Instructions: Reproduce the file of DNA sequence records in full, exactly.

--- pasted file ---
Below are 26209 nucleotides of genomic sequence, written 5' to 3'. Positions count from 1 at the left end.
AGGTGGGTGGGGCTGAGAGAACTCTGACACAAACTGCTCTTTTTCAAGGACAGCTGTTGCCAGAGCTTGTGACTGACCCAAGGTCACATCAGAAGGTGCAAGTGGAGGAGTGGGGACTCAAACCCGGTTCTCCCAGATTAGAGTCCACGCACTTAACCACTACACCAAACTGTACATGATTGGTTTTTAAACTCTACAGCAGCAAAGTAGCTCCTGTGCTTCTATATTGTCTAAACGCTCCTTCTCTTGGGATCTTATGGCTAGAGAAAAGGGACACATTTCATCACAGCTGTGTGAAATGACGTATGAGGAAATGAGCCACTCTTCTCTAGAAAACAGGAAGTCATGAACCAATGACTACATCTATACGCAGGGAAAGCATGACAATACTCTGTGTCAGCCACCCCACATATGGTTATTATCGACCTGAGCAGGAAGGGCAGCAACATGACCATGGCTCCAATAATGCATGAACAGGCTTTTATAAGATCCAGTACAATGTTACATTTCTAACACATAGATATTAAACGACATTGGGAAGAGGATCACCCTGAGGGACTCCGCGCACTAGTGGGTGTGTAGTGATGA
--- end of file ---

Below are 26209 nucleotides of genomic sequence, written 5' to 3'. Positions count from 1 at the left end.
AGGTGGGTGGGGCTGAGAGAACTCTGACACAAACTGCTCTTTTTCAAGGACAGCTGTTGCCAGAGCTTGTGACTGACCCAAGGTCACATCAGAAGGTGCAAGTGGAGGAGTGGGGACTCAAACCCGGTTCTCCCAGATTAGAGTCCACGCACTTAACCACTACACCAAACTGTACATGATTGGTTTTTAAACTCTACAGCAGCAAAGTAGCTCCTGTGCTTCTATATTGTCTAAACGCTCCTTCTCTTGGGATCTTATGGCTAGAGAAAAGGGACACATTTCATCACAGCTGTGTGAAATGACGTATGAGGAAATGAGCCACTCTTCTCTAGAAAACAGGAAGTCATGAACCAATGACTACATCTATACGCAGGGAAAGCATGACAATACTCTGTGTCAGCCACCCCACATATGGTTATTATCGACCTGAGCAGGAAGGGCAGCAACATGACCATGGCTCCAATAATGCATGAACAGGCTTTTATAAGATCCAGTACAATGTTACATTTCTAACACATAGATATTAAACGACATTGGGAAGAGGATCACCCTGAGGGACTCCGCGCACTAGTGGGTGTGTAGTGATGA